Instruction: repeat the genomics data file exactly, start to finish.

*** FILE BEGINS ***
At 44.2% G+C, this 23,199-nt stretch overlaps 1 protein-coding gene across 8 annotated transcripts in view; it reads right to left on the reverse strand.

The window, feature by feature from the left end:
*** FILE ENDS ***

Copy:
At 44.2% G+C, this 23,199-nt stretch overlaps 1 protein-coding gene across 8 annotated transcripts in view; it reads right to left on the reverse strand.

The window, feature by feature from the left end: